Microscopic polyangiitis with kidney manifestations, a subtype of ANCA-associated vasculitis, can develop in women after a pregnancy, a case report from Japan suggests.
The study, “Microscopic polyangiitis necrotizing glomerulonephritis associated with pregnancy: case with a 20-year clinical course and review of the literature,” appeared in the journal CEN Case Reports.
Antineutrophil cytoplasmic antibody (ANCA)-associated vasculitis is caused by the production of autoantibodies against certain proteins of neutrophils, a type of immune cell. This causes white blood cells to attack vessel walls, leading to vessel inflammation.
The disease usually manifests later in life, with a mean age of onset between 65 and 74 years.
Given its low incidence and late onset, little information exists regarding possible links between vasculitis and pregnancy and delivery.
A Japanese research team reported the case of a women who who developed microscopic polyangiitis (MPA) with renal involvement (glomerulonephritis) after a second pregnancy. She had autoantibodies against the myeloperoxidase (MPO) protein, which is one of the most common targets of ANCA.
The patient was initially referred to a hospital at age 29 due to high levels of creatinine in the blood, and a mild increase in proteins and blood in her urine. At the time, a kidney biopsy did not show any abnormality linked to vasculitis (blood vessel inflammation).
However, slight tissue scaring which was suggestive of nephrosclerosis — a benign condition characterized by the hardening of small blood vessels in the kidneys.
One year later, during her first pregnancy, she developed gestational toxicosis, which results from the accumulation of harmful, poisonous substances in the blood.
While the patient’s kidneys showed normal function, her condition worsened after her second pregnancy and delivery at age 32. Again, she had elevated serum creatinine and evidence of blood in the urine. Due to her progressive condition, she was admitted to the hospital for a re-evaluation.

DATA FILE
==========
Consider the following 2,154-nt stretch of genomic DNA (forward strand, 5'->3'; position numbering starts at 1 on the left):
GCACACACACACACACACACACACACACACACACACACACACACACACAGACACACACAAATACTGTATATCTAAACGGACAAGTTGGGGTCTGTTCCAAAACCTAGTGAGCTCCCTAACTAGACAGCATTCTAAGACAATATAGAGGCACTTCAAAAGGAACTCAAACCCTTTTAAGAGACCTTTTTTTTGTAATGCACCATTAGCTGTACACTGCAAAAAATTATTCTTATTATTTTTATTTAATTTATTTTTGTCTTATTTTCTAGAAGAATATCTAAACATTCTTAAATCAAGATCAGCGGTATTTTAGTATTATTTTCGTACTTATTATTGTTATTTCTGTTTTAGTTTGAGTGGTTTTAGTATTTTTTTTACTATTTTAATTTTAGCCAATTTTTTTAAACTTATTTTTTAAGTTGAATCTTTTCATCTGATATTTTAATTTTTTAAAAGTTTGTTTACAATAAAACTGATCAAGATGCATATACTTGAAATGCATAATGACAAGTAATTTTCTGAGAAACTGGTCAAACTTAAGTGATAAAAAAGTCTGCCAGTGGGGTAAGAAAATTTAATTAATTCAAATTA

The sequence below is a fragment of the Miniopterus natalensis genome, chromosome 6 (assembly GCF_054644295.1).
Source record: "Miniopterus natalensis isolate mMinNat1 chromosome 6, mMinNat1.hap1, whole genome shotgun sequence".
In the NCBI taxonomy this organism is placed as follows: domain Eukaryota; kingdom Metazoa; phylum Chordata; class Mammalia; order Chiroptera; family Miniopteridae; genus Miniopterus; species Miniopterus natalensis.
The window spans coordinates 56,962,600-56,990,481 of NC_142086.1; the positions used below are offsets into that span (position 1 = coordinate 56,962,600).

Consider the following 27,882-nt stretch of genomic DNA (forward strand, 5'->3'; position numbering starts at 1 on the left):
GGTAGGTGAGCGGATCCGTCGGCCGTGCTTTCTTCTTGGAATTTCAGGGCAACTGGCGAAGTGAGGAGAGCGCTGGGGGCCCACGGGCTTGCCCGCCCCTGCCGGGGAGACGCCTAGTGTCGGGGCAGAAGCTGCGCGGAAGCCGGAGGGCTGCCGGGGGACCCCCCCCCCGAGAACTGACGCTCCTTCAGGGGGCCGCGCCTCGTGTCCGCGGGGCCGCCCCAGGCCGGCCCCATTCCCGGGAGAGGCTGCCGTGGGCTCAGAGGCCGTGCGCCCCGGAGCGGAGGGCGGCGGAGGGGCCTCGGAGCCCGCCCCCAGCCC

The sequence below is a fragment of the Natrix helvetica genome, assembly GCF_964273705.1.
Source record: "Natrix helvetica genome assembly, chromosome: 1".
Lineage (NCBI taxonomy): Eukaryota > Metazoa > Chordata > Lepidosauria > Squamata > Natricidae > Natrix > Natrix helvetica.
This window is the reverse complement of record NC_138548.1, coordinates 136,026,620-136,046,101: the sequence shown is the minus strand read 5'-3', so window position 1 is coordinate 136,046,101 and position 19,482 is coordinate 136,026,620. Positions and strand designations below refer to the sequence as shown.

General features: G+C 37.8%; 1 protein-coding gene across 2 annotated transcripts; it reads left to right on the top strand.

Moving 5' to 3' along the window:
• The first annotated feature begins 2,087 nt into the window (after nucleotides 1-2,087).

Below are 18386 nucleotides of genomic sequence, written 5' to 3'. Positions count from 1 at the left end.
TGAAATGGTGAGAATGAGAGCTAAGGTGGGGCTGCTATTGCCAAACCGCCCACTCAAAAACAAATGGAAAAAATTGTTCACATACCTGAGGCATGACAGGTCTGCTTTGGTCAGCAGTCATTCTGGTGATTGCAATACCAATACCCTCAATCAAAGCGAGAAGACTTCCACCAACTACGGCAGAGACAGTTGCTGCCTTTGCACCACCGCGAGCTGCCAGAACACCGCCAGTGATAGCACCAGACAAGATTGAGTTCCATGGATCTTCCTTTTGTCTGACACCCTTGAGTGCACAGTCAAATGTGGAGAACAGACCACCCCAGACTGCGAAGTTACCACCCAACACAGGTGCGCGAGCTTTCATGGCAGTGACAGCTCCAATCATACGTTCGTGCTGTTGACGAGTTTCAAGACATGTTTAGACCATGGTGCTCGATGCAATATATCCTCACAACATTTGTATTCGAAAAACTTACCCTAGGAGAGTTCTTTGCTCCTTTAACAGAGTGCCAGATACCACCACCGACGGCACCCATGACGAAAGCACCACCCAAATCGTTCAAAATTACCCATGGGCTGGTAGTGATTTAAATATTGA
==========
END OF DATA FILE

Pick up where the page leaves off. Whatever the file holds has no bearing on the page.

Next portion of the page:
The patient had no physical abnormalities, but blood analysis showed slightly elevated C-reactive protein, suggesting an inflammatory state. At this point, her MPO antibodies were also high.
A new renal tissue biopsy revealed several structural alterations on the kidney’s filtering units, mainly due to tissue damage, immune cell infiltration, and tissue scaring. Collectively, the findings were consistent with a final diagnosis of MPA with renal-limited vasculitis.
The woman started treatment with intravenous cyclophosphamide pulse therapy, oral prednisolone, and oral cyclosporin A to control her disease. The treatment reduced all elevated biomarkers, including MPO autoantibodies, which become undetectable.
“Interestingly, testing of frozen preserved serum from the time of the first kidney biopsy 4 years earlier revealed that MPO-ANCA [antibody] was also positive,” the researchers wrote.
Despite continuous treatment and drug regimen adjustments, her condition continued to deteriorate for the following 12 years. Additional evaluations during this period confirmed that her MPA vasculitis had progressed from affecting the kidneys to having a systemic impact.
By age 43, she developed a cough and difficulty breathing, accompanied by fever, pulmonary alveolar hemorrhage, and inflammation of the protective membrane of the heart. At this point, she started hemodialysis, and one year later she underwent a kidney transplant. Five years later, her condition was stable with no signs of relapse.
Supported by their 20 year follow-up data, the researchers believe that MPA may have been triggered by the pregnancies. Nevertheless, they can not exclude the possibility that the women had developed MPA earlier, before her two pregnancies.
“Because the evidence regarding MPA and pregnancy is very limited, medical doctors should make case by case decisions,” the researchers suggested.
Additional studies are warranted to better understand which “factors could be involved in modifying the activity of MPA during pregnancy,” and to help clarify the association between MPA and pregnancy.
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